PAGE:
Anzhi Makhachkala have made an emotional plea to UEFA president Michel Platini to reconsider the decision to declare the club unfit to host Europa League matches over safety concerns.
Guus Hiddink's team qualified for the continent's second-most prestigious club competition by finishing fifth in the league.
But a UEFA commission decided on in a June 30 meeting in Kiev that an alternative stadium must be found outside the province of Dagestan, due to the threat posed by the Islamist insurgency, Anzhi said.
However on Tuesday, Anzhi general director Aivaz Kaziakhmedov published a letter to Platini on the club's website in which he urges the Frenchman to reconsider the decision, and says the club is ready to issue safety guarantees.
"It is with huge pity and, I won't hide it, surprise that we learned of UEFA's decision not to hold Anzhi's Europa League matches at the home stadium in Makhachkala," Kaziakhmedov wrote.
The decision is detrimental to the province's efforts to emerge from poverty, Kaziakhmedov said. Few provinces in Russia have a lower average wage.
"UEFA so actively promotes improving social conditions in various countries through the prism of football development. From this the conclusion could be drawn that these decisions by UEFA's executive committee are in contradiction to UEFA's values," Kaziakhmedov said.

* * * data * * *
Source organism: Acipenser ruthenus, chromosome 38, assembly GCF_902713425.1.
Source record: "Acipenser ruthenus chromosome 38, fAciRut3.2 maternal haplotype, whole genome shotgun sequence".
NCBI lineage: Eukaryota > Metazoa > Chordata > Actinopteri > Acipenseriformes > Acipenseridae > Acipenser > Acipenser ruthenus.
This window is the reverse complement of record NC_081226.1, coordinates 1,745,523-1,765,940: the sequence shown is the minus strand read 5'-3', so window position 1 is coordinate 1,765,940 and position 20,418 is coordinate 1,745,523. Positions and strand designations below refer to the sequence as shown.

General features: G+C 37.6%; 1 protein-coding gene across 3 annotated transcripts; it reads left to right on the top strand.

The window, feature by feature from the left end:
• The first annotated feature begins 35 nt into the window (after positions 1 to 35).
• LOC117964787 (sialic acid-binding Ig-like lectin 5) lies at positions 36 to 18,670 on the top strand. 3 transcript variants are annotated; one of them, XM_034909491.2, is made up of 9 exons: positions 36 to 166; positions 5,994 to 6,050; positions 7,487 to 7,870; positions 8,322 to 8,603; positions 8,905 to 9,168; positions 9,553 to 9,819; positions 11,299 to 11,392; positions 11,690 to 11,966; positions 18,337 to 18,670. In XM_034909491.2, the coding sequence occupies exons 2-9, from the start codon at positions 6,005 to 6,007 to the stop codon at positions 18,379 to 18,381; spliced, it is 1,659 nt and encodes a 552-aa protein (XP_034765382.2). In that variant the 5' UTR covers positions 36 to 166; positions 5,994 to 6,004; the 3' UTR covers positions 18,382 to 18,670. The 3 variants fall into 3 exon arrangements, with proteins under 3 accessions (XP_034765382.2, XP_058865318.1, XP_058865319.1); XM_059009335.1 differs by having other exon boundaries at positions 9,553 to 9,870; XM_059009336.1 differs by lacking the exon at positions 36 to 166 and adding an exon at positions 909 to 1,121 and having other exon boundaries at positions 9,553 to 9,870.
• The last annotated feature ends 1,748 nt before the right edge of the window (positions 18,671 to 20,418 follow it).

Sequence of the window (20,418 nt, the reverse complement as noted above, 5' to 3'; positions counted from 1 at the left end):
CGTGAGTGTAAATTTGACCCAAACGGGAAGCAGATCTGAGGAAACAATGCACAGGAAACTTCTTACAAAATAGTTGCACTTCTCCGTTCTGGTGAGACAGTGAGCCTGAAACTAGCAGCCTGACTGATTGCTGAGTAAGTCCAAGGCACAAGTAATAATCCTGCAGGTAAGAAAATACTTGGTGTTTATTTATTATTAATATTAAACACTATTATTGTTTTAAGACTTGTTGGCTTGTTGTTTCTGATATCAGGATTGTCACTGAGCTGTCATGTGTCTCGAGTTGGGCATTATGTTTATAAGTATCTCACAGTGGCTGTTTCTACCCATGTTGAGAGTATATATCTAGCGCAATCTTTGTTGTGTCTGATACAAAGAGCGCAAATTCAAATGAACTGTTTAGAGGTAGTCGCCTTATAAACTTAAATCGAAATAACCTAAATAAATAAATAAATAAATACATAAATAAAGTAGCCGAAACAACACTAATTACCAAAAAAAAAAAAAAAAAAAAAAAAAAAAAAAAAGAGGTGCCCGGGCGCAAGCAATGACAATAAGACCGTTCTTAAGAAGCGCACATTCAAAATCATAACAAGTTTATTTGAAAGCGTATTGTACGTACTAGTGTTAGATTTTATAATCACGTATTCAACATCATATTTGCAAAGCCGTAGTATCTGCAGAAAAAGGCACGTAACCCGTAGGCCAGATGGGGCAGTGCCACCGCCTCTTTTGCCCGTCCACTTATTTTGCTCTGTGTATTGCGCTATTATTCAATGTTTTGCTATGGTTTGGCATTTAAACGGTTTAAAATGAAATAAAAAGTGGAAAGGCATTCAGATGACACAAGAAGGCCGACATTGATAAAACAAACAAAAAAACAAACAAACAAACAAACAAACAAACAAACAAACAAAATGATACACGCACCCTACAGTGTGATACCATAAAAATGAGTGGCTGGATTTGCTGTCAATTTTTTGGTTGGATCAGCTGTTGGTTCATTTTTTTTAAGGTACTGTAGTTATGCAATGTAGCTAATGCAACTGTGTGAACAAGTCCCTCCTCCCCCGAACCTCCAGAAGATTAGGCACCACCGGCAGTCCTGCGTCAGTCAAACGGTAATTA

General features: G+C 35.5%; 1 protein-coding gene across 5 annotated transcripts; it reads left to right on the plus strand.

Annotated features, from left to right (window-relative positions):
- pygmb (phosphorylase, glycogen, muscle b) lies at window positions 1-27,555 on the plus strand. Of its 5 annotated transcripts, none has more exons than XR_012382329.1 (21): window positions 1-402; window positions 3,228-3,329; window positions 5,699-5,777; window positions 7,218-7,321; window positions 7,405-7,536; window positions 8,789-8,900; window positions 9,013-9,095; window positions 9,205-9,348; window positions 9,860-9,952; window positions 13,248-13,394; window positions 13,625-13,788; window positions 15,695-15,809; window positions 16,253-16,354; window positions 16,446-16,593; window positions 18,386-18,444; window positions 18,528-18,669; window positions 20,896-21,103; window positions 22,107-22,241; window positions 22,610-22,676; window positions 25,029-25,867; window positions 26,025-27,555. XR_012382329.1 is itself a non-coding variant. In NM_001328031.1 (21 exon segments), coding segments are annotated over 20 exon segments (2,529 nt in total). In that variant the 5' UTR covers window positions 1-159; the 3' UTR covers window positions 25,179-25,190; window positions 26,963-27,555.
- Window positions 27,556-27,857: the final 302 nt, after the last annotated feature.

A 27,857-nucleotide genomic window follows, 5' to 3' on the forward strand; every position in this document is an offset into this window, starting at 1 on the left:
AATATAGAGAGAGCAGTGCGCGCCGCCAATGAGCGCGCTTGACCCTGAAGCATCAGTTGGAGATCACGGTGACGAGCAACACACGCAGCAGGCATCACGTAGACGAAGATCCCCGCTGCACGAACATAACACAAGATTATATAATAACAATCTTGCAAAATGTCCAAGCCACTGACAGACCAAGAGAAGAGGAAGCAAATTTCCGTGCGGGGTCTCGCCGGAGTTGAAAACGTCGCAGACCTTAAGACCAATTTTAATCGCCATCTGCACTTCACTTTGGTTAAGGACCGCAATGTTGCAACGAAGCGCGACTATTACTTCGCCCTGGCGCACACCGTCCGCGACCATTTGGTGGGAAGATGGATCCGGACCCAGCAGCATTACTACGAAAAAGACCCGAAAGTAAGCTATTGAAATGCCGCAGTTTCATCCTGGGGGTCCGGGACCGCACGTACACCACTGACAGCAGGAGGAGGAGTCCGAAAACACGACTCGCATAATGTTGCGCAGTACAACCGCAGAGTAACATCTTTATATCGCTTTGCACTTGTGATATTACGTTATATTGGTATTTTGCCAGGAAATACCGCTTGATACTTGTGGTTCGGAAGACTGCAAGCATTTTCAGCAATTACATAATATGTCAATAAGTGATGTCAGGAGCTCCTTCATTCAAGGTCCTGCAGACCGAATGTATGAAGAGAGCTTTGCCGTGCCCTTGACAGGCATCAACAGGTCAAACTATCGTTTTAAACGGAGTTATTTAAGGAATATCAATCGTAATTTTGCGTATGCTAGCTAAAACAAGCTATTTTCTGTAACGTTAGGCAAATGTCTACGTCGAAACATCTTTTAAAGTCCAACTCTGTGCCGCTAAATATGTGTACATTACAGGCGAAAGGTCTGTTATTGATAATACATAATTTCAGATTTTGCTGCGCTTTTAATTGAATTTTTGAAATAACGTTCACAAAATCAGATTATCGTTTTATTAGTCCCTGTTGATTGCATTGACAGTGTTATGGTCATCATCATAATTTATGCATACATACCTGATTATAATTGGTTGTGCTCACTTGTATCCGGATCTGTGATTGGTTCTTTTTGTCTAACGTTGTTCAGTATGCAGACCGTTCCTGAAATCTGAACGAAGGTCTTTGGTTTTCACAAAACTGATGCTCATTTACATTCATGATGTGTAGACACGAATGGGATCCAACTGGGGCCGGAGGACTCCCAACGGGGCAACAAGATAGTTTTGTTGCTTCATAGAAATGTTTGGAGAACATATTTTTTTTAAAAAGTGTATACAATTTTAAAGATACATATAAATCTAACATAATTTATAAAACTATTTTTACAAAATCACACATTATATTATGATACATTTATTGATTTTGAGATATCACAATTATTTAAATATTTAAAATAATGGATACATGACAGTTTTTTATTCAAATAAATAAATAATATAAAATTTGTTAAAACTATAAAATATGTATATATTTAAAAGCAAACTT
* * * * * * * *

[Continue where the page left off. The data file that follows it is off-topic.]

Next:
"Due to the fact that the main aspect for taking this decision of the UEFA executive committee ... is over players' and fans' safety, Anzhi are ready to present all necessary documented guarantees from the corresponding state organs."
Dagestan is seen as a hotbed of terrorist activity and the origin of several deadly attacks over the last few years.
As recently as May, 14 people were killed and 122 wounded in suicide blasts in Makhachkala.
Militants from the regions were blamed for the double suicide blast of the Moscow subway in 2010 that killed 40 people.
But Kaziakhmedov seemed perplexed at the apparent refusal of UEFA to send an inspection team before arriving at the conclusion the venue was unsafe.
"It wasn't only the actual decision that worried us. Usually in such cases representatives for UEFA to conduct consultations with the head of the national [football] federation and the club, they send a commission to check whether it's possible or impossible to play a match in one city or the other."
He added the club's safety record showed they are fit hosts.
"Anzhi have staged matches of the Russian championship and cup over the course of at least 20 years. In that time there wasn't one single serious incident at our stadium."
Anzhi enter the competition in the second qualifying round later this month, playing their first match away on July 19 and the home leg a week later.